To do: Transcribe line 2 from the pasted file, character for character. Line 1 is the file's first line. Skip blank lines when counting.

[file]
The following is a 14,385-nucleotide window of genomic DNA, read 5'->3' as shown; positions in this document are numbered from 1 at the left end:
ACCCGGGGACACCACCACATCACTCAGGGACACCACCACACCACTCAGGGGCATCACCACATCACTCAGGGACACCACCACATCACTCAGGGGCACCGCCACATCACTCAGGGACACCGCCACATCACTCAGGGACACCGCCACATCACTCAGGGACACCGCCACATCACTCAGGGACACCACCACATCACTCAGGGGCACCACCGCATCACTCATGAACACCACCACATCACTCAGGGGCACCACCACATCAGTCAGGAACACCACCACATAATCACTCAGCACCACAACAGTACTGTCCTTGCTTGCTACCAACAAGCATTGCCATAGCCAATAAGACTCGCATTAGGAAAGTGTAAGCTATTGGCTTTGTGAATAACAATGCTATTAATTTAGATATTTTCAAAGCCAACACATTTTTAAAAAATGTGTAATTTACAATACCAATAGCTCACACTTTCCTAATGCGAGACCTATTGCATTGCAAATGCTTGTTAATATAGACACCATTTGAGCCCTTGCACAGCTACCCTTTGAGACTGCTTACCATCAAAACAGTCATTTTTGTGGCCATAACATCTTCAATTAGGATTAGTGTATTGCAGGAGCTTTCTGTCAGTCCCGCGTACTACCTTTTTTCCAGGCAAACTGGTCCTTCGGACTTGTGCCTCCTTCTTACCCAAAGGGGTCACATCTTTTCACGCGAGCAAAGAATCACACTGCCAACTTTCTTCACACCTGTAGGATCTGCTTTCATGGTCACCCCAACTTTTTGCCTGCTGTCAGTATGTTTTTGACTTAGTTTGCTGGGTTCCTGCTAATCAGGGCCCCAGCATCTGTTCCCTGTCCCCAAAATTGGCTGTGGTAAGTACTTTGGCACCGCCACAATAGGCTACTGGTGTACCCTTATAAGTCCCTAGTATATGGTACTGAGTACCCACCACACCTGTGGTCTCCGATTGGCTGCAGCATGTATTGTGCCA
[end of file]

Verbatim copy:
ACCCGGGGACACCACCACATCACTCAGGGACACCACCACACCACTCAGGGGCATCACCACATCACTCAGGGACACCACCACATCACTCAGGGGCACCGCCACATCACTCAGGGACACCGCCACATCACTCAGGGACACCGCCACATCACTCAGGGACACCGCCACATCACTCAGGGACACCACCACATCACTCAGGGGCACCACCGCATCACTCATGAACACCACCACATCACTCAGGGGCACCACCACATCAGTCAGGAACACCACCACATAATCACTCAGCACCACAACAGTACTGTCCTTGCTTGCTACCAACAAGCATTGCCATAGCCAATAAGACTCGCATTAGGAAAGTGTAAGCTATTGGCTTTGTGAATAACAATGCTATTAATTTAGATATTTTCAAAGCCAACACATTTTTAAAAAATGTGTAATTTACAATACCAATAGCTCACACTTTCCTAATGCGAGACCTATTGCATTGCAAATGCTTGTTAATATAGACACCATTTGAGCCCTTGCACAGCTACCCTTTGAGACTGCTTACCATCAAAACAGTCATTTTTGTGGCCATAACATCTTCAATTAGGATTAGTGTATTGCAGGAGCTTTCTGTCAGTCCCGCGTACTACCTTTTTTCCAGGCAAACTGGTCCTTCGGACTTGTGCCTCCTTCTTACCCAAAGGGGTCACATCTTTTCACGCGAGCAAAGAATCACACTGCCAACTTTCTTCACACCTGTAGGATCTGCTTTCATGGTCACCCCAACTTTTTGCCTGCTGTCAGTATGTTTTTGACTTAGTTTGCTGGGTTCCTGCTAATCAGGGCCCCAGCATCTGTTCCCTGTCCCCAAAATTGGCTGTGGTAAGTACTTTGGCACCGCCACAATAGGCTACTGGTGTACCCTTATAAGTCCCTAGTATATGGTACTGAGTACCCACCACACCTGTGGTCTCCGATTGGCTGCAGCATGTATTGTGCCA